A 54 year old male,with a history of chewing tobacoo since 20 years presented with a white patch over the tongue.
On examination a whitish patch was seen on the dorsum of the tongue,bilaterally,which could not be wiped off.What is the most probable diagnosis?
C. Lichen Planus.
D. Squamous cell carcinoma.
- It is a white patch or plaque that cannot be rubbed off, cannot be characterized clinically or histologically as any other condition.
- Causative factors: tobacco use, alcohol consumption, chronic irritation, chronic cheek biting; ill-fitting dentures,candidiasis, vitamin deficiency, and possibly a virus.
- OL is considered to be potentially malignant, with a transformation rate from 0.6 to 20%..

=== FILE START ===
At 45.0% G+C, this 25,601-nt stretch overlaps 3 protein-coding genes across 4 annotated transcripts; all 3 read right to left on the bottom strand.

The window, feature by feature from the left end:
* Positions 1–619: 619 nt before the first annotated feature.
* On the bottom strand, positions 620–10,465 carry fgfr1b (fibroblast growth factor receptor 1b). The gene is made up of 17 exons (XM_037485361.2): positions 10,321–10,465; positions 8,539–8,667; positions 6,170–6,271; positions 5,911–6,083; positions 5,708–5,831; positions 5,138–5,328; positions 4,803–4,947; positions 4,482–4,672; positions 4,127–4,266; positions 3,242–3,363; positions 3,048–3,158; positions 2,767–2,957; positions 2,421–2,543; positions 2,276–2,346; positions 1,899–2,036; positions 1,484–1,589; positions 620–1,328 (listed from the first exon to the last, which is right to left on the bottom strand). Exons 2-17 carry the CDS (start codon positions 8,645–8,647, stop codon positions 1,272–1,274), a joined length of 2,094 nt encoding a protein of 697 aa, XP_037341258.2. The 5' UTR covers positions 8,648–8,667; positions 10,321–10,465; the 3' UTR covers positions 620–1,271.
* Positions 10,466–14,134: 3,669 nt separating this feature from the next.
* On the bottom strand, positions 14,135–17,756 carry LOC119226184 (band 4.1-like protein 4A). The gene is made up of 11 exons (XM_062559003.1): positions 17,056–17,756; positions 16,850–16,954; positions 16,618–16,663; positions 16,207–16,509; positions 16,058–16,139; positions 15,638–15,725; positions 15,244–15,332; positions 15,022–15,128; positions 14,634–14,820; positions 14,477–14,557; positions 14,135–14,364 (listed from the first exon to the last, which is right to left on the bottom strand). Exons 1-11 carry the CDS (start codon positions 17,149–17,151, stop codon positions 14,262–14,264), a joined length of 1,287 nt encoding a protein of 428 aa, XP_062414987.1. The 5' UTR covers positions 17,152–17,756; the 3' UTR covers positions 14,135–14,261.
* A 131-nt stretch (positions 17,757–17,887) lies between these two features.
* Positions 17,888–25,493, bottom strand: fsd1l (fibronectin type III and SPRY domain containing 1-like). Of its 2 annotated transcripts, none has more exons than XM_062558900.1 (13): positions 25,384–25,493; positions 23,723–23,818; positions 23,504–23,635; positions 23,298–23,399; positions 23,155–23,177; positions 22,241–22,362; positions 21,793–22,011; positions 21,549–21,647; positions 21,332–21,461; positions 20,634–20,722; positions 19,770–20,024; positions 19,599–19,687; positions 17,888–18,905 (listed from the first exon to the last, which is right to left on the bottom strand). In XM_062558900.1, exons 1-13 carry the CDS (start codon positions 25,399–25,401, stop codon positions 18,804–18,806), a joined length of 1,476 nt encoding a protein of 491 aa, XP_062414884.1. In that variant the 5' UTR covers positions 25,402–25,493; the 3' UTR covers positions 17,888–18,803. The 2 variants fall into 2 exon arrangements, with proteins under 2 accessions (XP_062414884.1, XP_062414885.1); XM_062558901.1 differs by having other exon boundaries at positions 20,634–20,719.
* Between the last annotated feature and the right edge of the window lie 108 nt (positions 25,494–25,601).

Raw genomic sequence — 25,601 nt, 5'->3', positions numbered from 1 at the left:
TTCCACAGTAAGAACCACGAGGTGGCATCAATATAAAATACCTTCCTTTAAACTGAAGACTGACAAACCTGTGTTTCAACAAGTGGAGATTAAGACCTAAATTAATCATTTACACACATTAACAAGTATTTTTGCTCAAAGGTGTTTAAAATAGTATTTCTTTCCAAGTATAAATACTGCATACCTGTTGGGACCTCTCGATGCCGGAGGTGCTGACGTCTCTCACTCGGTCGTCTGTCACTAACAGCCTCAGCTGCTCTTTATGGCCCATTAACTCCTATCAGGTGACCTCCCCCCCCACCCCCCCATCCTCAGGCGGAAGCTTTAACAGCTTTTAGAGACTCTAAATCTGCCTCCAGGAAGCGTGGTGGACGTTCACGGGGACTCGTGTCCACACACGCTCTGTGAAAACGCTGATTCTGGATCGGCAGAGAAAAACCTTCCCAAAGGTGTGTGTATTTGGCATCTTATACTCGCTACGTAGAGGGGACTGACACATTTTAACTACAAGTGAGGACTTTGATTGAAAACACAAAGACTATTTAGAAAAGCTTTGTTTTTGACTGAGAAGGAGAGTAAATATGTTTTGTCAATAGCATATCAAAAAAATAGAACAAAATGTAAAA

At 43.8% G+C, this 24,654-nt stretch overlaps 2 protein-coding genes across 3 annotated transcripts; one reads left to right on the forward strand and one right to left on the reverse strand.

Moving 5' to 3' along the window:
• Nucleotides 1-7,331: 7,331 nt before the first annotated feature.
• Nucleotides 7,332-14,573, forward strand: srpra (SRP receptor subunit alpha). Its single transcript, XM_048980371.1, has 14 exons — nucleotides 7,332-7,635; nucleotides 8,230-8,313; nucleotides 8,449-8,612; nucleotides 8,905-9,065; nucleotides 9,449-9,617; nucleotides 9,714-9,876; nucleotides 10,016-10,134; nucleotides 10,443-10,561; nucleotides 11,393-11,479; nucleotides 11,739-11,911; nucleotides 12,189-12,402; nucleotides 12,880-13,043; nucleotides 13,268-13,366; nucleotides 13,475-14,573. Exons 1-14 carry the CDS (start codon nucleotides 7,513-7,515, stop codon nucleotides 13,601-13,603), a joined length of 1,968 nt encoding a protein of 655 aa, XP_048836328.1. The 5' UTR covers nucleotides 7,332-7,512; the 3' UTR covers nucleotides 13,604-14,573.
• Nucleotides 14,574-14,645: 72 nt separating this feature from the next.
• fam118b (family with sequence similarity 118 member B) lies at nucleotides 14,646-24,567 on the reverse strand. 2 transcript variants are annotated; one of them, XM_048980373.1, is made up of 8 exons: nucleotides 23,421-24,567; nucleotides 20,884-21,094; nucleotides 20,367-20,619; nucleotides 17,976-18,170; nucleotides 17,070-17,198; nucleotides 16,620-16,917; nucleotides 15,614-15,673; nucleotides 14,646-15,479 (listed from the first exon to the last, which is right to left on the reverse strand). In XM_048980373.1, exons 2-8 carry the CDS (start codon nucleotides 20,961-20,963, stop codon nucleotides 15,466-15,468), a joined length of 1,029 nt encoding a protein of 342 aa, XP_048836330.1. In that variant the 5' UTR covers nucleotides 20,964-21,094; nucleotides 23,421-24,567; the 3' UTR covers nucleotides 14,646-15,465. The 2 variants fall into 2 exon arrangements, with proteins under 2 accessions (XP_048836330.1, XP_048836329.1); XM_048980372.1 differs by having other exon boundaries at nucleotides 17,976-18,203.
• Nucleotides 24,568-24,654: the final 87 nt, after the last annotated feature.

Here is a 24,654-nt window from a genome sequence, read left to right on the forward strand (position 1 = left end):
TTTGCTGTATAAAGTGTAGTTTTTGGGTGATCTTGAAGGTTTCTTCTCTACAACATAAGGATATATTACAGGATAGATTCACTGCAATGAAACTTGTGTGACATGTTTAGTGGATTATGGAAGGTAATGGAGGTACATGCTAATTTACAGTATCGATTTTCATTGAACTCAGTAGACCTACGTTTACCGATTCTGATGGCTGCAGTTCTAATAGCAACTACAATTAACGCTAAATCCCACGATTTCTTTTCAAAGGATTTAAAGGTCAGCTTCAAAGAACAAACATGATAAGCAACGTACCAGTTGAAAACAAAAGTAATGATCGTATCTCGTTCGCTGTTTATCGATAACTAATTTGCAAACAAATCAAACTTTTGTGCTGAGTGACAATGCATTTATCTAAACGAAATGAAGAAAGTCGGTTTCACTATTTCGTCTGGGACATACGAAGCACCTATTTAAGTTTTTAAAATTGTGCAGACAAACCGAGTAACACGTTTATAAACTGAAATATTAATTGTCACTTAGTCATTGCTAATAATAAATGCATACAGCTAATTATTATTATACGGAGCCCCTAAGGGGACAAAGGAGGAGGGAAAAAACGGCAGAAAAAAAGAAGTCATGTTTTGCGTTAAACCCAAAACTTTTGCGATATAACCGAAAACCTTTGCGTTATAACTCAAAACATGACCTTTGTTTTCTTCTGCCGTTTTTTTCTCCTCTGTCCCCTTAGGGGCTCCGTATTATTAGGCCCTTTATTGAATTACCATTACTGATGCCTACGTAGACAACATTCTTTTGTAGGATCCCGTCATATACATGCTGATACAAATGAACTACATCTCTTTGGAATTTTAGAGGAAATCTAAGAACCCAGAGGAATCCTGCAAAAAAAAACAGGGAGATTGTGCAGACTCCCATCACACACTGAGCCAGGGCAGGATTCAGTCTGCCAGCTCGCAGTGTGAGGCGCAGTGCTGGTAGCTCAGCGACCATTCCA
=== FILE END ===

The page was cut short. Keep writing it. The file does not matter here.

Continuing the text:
- OL is classified in two main types: homogeneous type which appears as a flat white lesion and non-.homogeneous type which includes speckled, nodular and verrucous leukoplakia . The speckled type is a white and red lesion, with a predominantly white surface.
- In all cases, the relative risk of malignant potential is determined by the presence of epithelial dysplasia upon histological examination.
- Surgical excision of oral leukoplakia (OL) may be considered.
- Frequent clinical observation accompanied by photographic records is recommended.
- Oral Candidiasis: It is characterized by a patches of pseudomembranous white slough that can be easily wiped away to reveal erythematous, and sometimes minimally bleeding, mucosa beneath.
- The reticular form is the most common type. It presents as interlacing white keratotic lines (known as Wickham’s striae) with an erythematous border.
- Erosive form is the second most common type. It presents as a mix of erythematous and ulcerated areas surrounded by finely radiating keratotic striae